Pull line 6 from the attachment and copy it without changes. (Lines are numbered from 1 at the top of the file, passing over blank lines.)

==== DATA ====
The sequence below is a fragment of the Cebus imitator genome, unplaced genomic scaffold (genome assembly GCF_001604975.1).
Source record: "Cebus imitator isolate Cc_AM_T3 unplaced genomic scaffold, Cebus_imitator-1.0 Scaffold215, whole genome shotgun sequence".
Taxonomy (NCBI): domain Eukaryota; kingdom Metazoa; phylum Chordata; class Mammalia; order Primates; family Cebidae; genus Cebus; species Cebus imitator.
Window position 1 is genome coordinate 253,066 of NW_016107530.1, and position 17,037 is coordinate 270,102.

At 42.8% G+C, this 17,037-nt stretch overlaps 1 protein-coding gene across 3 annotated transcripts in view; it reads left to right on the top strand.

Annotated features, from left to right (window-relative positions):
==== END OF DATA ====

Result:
Annotated features, from left to right (window-relative positions):